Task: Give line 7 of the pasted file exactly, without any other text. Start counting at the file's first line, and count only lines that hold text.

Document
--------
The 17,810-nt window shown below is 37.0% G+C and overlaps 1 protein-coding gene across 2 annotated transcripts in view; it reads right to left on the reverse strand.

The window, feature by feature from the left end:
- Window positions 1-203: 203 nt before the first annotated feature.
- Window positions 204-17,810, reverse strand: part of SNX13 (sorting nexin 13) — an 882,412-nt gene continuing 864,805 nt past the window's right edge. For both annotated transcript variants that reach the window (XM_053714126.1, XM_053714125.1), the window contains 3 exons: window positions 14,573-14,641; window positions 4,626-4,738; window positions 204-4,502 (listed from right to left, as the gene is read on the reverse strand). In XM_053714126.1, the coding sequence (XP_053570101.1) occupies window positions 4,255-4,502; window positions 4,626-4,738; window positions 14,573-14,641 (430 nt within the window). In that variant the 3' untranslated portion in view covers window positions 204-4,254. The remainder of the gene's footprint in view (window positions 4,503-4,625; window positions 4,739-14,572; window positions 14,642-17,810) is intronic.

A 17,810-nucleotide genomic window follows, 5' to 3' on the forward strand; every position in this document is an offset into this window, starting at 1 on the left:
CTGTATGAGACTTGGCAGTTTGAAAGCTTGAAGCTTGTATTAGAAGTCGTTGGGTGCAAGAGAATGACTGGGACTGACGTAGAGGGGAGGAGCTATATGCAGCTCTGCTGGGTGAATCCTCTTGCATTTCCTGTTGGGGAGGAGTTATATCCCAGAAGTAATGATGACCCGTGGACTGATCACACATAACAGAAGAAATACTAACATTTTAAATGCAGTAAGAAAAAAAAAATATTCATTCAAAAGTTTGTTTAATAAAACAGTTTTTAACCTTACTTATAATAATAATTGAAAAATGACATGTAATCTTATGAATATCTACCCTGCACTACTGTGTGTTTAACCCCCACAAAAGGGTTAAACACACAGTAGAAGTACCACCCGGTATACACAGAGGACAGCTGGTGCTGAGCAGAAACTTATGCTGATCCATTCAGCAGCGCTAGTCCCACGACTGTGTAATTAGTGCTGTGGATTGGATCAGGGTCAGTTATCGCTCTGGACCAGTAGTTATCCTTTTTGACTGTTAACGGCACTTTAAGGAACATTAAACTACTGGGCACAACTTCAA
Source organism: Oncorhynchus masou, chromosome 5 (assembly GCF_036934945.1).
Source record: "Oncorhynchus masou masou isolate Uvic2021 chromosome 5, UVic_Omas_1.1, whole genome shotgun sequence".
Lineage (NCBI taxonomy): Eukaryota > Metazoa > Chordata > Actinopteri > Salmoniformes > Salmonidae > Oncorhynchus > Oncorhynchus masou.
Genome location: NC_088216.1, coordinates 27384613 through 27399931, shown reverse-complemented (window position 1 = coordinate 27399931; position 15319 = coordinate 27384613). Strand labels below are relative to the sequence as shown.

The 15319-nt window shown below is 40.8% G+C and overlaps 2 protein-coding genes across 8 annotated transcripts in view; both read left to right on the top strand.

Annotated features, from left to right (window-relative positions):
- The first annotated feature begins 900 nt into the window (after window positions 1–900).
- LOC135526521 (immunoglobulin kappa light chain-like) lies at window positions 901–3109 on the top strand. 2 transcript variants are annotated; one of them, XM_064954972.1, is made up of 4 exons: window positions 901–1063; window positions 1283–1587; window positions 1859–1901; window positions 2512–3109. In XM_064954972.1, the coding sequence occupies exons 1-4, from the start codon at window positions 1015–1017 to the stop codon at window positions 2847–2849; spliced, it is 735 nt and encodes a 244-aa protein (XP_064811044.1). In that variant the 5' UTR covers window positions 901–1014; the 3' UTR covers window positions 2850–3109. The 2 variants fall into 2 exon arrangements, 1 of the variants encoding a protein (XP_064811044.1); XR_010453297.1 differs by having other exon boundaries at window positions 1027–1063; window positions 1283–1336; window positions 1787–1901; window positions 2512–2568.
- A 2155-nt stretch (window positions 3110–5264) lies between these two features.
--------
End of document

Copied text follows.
Source organism: Oncorhynchus masou, chromosome 5 (assembly GCF_036934945.1).